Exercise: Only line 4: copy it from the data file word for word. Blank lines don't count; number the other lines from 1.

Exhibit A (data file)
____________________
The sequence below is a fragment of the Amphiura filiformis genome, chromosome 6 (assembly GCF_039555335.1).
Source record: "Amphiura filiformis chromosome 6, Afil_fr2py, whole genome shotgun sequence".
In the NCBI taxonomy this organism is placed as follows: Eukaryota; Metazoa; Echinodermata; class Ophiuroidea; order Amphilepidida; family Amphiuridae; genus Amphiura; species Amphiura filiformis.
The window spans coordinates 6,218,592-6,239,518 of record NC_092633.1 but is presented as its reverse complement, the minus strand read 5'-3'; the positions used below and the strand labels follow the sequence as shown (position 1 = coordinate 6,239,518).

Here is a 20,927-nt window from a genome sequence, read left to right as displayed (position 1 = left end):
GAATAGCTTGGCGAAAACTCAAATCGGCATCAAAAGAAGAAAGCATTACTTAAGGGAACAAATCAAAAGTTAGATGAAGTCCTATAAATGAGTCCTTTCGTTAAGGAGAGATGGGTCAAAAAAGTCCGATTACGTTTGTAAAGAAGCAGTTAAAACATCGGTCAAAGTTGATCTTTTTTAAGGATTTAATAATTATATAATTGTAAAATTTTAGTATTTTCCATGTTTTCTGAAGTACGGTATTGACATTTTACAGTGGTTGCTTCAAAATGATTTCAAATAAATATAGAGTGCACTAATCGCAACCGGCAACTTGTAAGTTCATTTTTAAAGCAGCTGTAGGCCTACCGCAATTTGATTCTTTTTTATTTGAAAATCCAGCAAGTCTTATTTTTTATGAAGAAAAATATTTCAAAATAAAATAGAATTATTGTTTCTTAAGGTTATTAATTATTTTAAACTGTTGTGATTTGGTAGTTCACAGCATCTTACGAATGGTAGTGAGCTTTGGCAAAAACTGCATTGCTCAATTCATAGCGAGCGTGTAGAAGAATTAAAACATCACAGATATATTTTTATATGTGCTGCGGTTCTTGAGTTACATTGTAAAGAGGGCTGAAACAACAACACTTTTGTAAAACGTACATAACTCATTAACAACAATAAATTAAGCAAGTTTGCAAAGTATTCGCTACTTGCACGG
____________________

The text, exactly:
The window spans coordinates 6,218,592-6,239,518 of record NC_092633.1 but is presented as its reverse complement, the minus strand read 5'-3'; the positions used below and the strand labels follow the sequence as shown (position 1 = coordinate 6,239,518).